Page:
ISSUES RELATING TO JUVENILE DELINQUENCY
WAYWARD AND TRUANCY OFFENSES
WHAT DOES THE TERM JUVENILE DELINQUENT MEAN?
I. TERMS—> A delinquent is any youth who has committed any offense, which if committed by an adult, would be a felony, or who more than once violated a law other than ordinances regulating the operation of motor vehicles.(5)
If your are presently in the Rhode Island Training school (facility where juvenile offenders are confined), or other state placement, turning eighteen (18) does not automatically allow you to be released from state custody. You may continue to be subject to the jurisdiction (power) of the Family Court, under certain circumstances, and held in state custody until you reach the age of twenty-one (21)(6)
IF I AM A DELIQUENT, AM I ALSO A FELON?
—> No. An adjudication (which means a court decision after evidence is heard) of delinquency is not a criminal conviction. A finding of delinquency (or waywardness which will be defined later) in a juvenile proceeding, is not a finding that the juvenile has committed a crime.(7)
WHAT ARE SOME EXAMPLES OF DELINQUENT ACTS, OR OTHER TYPES OF MISCONDUCT THAT CAN GET ME INTO TROUBLE WITH THE STATE?
—> According to data compiled by Rhode Island Kids Count 2003 Factbook , there were less than 5,049 juveniles referred to Family Court for 9,348 wayward and delinquent offenses. Youth involved with use of illegal drugs are usually referred to the Juvenile Drug Court, a division of the Family Court.
About one-third (1/3) of the youth committed property offenses, which would include theft, shoplifting, or destruction of another person's property. There are, of course, more serious offenses that would include for example, murder, rape, sexual assault and robbery.
Status offenses, disorderly conduct, and physical assaults constituted another one-third (1/3) of the offenses committed by youth. Status offenses are age-related acts that would not be punishable if the offender is an adult, such as truancy from school, violating curfew or "disobedient conduct." These are offenses unique to children.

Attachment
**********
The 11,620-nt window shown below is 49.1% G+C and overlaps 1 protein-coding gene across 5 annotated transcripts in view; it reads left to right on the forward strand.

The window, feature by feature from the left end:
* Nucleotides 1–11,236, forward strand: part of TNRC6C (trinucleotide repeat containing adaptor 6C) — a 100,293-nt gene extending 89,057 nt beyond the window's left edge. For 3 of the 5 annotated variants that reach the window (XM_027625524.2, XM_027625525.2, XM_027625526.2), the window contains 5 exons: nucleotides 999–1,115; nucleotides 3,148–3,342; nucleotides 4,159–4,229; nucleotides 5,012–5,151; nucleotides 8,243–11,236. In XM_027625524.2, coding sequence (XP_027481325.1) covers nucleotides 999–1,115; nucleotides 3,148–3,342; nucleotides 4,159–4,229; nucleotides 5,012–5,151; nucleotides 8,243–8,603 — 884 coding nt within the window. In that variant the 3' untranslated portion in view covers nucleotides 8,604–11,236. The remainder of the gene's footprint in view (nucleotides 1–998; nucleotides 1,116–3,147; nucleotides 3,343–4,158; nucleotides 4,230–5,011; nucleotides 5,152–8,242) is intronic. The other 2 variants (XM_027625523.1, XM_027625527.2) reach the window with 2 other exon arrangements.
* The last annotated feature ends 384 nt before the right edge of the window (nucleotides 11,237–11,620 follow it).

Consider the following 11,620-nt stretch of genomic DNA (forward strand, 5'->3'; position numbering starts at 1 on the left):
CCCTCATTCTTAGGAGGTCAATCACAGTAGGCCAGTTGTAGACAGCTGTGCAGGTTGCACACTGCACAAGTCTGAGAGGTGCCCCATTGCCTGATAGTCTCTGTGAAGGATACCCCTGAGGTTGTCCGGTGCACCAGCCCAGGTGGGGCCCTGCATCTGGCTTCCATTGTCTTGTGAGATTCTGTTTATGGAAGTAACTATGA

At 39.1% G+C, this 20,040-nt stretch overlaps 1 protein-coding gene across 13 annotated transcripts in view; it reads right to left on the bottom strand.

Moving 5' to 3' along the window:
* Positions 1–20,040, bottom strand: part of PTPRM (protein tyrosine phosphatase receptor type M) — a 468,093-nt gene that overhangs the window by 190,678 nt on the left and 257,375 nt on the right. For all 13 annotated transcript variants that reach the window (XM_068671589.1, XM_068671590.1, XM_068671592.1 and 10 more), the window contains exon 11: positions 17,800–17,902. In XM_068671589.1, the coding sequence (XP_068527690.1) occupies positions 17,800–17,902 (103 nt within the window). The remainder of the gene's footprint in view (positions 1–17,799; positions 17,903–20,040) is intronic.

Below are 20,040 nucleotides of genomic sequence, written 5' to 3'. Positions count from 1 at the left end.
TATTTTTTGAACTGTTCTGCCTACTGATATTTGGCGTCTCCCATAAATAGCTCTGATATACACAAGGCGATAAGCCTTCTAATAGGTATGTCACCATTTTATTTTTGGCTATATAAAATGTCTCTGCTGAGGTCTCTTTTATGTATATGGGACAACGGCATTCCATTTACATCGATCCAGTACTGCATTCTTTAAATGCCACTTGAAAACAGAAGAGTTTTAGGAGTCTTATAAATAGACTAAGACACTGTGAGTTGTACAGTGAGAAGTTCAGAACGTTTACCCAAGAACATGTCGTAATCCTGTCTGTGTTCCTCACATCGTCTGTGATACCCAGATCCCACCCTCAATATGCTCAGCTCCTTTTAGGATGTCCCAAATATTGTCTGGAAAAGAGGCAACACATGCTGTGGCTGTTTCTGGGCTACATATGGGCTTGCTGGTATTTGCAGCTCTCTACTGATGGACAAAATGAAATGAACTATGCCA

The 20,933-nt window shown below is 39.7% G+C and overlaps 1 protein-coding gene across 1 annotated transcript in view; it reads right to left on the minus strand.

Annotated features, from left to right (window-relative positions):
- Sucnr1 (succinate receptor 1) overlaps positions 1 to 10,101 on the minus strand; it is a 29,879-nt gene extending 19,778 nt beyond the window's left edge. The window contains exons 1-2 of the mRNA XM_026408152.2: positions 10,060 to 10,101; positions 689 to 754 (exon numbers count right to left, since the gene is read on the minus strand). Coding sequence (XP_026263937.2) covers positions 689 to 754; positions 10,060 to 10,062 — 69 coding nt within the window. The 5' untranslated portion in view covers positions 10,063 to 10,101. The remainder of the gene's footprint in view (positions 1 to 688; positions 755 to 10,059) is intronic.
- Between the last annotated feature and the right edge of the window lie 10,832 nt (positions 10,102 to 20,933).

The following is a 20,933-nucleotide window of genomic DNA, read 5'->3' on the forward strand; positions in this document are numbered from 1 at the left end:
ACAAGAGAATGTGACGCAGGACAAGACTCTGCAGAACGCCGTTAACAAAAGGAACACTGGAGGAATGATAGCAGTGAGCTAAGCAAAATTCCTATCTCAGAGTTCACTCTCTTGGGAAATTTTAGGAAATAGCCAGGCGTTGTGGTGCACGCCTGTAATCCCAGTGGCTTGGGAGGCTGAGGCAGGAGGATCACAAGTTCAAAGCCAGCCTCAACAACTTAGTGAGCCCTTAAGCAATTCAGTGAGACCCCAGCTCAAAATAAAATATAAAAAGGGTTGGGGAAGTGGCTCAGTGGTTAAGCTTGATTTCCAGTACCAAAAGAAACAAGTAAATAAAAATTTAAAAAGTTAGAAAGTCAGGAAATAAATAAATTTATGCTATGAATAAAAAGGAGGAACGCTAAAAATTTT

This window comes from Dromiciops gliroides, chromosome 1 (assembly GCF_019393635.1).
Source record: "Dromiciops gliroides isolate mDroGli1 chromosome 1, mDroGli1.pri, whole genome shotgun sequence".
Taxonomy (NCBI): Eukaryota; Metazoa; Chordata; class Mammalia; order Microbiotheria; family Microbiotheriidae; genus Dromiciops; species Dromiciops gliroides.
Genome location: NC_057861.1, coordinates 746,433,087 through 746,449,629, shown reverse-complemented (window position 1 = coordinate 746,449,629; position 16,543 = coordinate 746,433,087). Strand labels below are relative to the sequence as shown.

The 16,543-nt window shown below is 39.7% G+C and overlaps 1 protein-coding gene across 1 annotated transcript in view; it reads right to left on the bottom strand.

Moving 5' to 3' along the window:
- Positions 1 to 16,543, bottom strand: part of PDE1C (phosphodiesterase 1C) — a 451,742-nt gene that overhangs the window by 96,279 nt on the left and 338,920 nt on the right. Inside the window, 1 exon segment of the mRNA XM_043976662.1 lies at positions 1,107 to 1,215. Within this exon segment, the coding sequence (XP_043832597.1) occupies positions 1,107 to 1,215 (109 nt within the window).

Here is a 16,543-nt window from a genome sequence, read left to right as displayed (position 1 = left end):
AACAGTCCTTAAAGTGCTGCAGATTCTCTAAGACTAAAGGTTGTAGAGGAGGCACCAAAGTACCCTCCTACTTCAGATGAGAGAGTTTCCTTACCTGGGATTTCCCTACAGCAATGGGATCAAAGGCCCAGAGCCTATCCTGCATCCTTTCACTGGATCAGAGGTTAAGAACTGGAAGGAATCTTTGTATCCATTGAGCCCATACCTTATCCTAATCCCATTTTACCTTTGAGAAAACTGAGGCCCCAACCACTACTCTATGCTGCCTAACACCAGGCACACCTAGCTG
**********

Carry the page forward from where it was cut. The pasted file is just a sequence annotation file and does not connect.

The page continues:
Offenses involving traffic violations, weapons or other harmful behaviors are other examples of misconduct, which will bring a youth to the attention of Family Court. A small number of offenses include false reporting of a crime, crank or obscene phone calls and escapes from state custody.
EXAMPLE: WHAT IS SHOPLIFTING?
—> Shoplifting is stealing. It is the taking and carrying away of another's property specifically goods from a retail establishment.
Goods are defined as any merchandise displayed, stored or offered for sale by a store. To be guilty of shoplifting you have to have intended to deprive the merchant of all or part of the full retail value. This behavior includes altering, transferring, or removing a label, price tag, or any other evidence of value with the intent to deprive the merchant of full or part of full retail value of the merchandise.( 8)
II. CONSTITUTIONAL RIGHTS OF YOUTH SUSPECTED OF JUVENILE MISCONDUCT WHEN CONFRONTED BY THE POLICE
WHAT ARE THE RULES THAT THE POLICE MUST FOLLOW WHEN DEALING WITH ME, IF I AM SUSPECTED OF BREAKING A LAW?
—> Your constitutional rights arise when you are suspected by the police of breaking the law and the police begin to seek, search for, and collect (seize) evidence to prove your illegal acts. Children have rights under the United States Constitution that arise during arrest and the search and seizure of evidence by the police.
You have the right to have the charges against you provided to you or served (put in your hand) and in writing within a reasonable time. You have the right to be told why you are being taken into custody. You have the right to have a lawyer represent you, and if you cannot afford to hire a lawyer, the court must provide one for you if you are likely to be incarcerated or placed in the Rhode Island Training School.(9)